Northern Cultural Expressions Society has been around for about 15 or so years in various forms. It's been critical in fostering carving among its young participants, and has had a rippling impact on many fronts. Part community program, part social enterprise, it is one of the most important local initiatives and cultural spaces in my opinion. Their current space is located in the old Industrial Area, just out of downtown, at 137A Industrial Rd.

The Crematory, probably

The trail on the Clay Cliffs where the former Crematory may have been. (Joseph Tisiga)

This is the Crematory — or so I believe. To be honest, I don't really know anything about the history of this place except that it's been a stocked walking path, party and graffiti spot and generally interesting place since I was a kid. Located on the "Clay Cliffs" which surround the downtown core, it's a Whitehorse classic, despite or maybe of because its potentially morbid past.

Yukon Arts Centre

Yukon Arts Centre. (Joseph Tisiga)

The YAC is a bit of an anomaly on this list, or at least in my mind. It's a fairly prominent art and culture space in Whitehorse, but is strangely located and not likely known about to those outside of Whitehorse — so you have to make a point to visit. Housing a large art gallery and great performance theatre, YAC is an important venue for locals and visitors alike. Located at 300 College Dr., it's worth making an effort to check it out.

Splintered Craft

Splintered Craft. (Joseph Tisiga)

I'm personally very excited about this space, run out of Skookum Jim Friendship Centre (SJFC). I had the privilege of establishing the program several years back while employed at SJFC. Initially conceived as a drop-in art studio, through the energized guidance of others (namely Jona Barr, a local musician and artist) it has also become very popular with young musicians to rehearse, record and play shows. It's also spawned a pretty incredible hip hop night, creating a venue for a surprisingly large and talented community of musicians.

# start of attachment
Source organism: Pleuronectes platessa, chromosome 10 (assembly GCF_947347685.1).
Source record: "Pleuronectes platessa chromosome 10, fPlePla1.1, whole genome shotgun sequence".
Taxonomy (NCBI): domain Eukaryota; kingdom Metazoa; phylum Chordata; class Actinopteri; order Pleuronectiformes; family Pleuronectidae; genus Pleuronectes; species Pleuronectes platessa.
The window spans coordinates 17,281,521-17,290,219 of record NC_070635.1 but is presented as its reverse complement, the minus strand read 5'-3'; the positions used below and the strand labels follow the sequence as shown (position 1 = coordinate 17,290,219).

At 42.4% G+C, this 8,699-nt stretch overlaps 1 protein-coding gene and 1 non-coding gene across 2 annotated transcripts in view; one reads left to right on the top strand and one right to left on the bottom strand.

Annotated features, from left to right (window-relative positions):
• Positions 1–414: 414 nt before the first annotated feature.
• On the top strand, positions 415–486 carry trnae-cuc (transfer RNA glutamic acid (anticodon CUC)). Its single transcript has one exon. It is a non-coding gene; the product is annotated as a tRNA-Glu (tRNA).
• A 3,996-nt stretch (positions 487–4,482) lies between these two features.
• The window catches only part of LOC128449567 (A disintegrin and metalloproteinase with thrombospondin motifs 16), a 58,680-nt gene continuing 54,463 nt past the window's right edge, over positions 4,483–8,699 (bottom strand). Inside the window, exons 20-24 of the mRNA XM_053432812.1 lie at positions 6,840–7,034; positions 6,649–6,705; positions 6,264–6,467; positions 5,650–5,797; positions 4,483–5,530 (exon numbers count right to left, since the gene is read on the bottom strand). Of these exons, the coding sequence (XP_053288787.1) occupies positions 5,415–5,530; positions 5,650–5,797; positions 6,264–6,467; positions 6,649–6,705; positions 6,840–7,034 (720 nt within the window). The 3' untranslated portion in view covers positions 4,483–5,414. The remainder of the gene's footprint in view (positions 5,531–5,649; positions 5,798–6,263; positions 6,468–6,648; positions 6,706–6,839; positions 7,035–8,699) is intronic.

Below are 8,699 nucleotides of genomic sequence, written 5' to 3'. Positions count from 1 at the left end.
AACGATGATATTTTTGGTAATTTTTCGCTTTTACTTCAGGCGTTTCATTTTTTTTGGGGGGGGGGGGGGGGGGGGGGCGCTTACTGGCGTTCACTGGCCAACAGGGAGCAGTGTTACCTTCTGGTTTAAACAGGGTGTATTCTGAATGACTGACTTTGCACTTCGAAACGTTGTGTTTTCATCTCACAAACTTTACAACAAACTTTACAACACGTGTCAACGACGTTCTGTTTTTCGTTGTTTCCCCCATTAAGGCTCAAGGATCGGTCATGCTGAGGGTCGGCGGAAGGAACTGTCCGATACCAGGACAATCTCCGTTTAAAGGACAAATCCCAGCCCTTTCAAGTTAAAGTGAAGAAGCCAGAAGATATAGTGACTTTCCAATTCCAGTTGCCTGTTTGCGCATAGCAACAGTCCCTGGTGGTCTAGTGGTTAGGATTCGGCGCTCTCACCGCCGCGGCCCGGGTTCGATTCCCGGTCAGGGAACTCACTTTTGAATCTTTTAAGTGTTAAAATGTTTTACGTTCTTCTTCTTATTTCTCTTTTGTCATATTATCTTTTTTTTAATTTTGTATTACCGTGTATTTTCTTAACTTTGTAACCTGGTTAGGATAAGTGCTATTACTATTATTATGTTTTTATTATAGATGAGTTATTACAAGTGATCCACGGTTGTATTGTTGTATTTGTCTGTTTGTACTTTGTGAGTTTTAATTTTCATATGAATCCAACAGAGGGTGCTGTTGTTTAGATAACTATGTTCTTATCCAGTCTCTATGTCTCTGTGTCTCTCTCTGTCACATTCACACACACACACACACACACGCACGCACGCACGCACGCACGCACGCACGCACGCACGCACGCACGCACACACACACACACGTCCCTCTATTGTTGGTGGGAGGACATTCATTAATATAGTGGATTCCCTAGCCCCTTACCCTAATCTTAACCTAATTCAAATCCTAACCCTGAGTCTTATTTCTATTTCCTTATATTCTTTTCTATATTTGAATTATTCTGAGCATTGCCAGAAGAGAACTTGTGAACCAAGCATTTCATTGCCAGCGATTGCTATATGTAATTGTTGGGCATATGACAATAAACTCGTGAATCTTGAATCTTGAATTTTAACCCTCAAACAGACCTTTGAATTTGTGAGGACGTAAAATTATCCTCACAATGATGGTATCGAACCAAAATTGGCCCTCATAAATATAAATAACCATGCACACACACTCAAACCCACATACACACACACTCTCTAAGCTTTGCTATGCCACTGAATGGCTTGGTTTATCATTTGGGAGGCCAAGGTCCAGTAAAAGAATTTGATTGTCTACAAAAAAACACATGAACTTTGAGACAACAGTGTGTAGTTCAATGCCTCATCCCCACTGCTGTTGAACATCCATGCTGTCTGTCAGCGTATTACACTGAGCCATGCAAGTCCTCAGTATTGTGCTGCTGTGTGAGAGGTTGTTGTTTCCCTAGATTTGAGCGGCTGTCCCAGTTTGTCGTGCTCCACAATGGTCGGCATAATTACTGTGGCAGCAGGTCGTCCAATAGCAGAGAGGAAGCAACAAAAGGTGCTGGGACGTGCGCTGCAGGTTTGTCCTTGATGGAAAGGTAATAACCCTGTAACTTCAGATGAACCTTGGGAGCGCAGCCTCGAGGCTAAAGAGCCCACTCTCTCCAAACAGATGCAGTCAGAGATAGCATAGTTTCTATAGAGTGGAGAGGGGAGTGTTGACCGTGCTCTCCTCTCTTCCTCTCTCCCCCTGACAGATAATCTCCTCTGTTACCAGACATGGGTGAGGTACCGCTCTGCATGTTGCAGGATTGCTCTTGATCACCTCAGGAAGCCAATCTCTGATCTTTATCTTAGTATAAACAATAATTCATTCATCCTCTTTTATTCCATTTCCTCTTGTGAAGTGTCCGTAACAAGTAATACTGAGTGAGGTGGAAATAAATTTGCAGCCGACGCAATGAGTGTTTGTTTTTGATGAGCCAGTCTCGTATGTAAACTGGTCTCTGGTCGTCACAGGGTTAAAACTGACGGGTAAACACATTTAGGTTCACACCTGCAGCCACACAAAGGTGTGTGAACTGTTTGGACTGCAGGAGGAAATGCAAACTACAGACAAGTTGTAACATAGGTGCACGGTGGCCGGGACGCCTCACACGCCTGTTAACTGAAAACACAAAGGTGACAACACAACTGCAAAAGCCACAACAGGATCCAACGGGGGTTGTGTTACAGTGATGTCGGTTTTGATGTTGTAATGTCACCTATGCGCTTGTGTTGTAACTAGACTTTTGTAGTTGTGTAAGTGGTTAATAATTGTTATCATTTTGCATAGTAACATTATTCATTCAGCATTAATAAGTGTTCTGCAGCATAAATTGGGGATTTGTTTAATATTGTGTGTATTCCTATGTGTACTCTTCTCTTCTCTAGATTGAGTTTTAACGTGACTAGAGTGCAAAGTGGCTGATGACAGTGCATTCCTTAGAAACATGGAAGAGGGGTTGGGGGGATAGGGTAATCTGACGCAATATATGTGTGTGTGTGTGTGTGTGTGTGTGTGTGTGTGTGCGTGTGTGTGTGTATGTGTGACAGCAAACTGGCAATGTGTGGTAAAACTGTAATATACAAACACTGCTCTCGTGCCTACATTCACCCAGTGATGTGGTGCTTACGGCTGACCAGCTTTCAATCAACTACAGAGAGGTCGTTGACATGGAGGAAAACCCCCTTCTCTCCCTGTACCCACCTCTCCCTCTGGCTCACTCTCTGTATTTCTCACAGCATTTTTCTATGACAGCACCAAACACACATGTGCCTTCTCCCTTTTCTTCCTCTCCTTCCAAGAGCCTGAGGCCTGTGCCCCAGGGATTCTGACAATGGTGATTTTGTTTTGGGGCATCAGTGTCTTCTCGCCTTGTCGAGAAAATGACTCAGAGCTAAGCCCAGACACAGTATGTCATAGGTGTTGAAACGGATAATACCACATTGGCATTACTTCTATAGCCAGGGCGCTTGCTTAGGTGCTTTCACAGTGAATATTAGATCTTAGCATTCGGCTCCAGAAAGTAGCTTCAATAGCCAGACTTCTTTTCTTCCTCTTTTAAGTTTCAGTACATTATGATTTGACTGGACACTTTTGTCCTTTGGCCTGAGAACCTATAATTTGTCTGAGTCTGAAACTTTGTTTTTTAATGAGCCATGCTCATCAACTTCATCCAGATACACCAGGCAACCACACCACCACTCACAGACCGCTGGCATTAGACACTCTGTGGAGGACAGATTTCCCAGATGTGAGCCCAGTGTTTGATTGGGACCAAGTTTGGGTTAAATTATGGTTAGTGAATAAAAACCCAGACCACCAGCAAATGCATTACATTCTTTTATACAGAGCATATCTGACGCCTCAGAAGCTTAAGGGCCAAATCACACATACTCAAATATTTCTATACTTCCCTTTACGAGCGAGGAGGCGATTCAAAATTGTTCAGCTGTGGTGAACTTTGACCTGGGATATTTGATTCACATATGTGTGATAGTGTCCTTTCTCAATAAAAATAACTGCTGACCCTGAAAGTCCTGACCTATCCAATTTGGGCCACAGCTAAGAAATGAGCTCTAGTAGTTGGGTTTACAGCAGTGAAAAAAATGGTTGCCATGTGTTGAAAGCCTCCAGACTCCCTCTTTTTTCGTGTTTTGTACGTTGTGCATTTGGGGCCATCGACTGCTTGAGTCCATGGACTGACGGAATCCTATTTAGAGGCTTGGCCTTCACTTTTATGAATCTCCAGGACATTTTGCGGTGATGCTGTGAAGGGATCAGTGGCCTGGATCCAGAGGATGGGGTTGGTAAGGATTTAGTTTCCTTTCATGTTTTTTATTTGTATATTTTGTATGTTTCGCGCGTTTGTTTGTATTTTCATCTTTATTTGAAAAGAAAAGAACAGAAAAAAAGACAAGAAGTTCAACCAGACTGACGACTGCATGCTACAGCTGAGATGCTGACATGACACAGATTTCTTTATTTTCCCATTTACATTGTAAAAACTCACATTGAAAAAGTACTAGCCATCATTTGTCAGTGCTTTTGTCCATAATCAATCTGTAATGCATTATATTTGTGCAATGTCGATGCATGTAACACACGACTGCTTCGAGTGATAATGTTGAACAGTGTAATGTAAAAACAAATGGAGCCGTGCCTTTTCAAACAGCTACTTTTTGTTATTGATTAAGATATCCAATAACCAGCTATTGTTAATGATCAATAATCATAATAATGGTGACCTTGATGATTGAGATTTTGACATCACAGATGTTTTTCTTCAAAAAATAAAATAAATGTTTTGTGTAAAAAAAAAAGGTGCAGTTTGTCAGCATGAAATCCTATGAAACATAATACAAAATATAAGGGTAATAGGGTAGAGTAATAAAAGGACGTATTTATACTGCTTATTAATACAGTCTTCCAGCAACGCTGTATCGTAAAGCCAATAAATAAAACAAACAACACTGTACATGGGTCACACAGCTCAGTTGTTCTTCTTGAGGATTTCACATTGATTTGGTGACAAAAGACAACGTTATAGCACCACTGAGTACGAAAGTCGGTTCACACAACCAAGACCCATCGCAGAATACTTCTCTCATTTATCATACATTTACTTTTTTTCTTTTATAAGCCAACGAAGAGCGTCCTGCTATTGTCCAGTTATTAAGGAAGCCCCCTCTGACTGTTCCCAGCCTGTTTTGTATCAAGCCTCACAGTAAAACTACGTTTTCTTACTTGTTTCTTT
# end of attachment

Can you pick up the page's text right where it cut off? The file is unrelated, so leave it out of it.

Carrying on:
Midnight Sun Coffee Roasters

Midnight Sun Coffee Roasters. (Joseph Tisiga)

Midnight Sun Coffee Roasters is undoubtedly a Whitehorse institution, having existed in one form or another since I was a teenager. It was one of the places that I first encountered a public philosophical dialogue with local armchair philosophers and eccentric conspiracy theorists. Although it has since changed owners and relocated a couple times, the soul has remained and continues to be a stocked meeting ground for all manner of local, visitors, artists and musicians.

Arts in the Park

Arts in the Park. (Joseph Tisiga)

Arts in the Park is a great representation of Whitehorse's local arts and culture activity. Running through the spring and summer lunch hour, this project has a different musical act perform Monday through Friday along with a visual artist doing weeklong demonstrations and workshops on their practice. Super family-friendly and community-inclusive, the show goes on rain or shine! To boot, it's held in the same park that The White Stripes did a legendary (at least locally) impromptu show a number of years back — still a personal highlight of living here!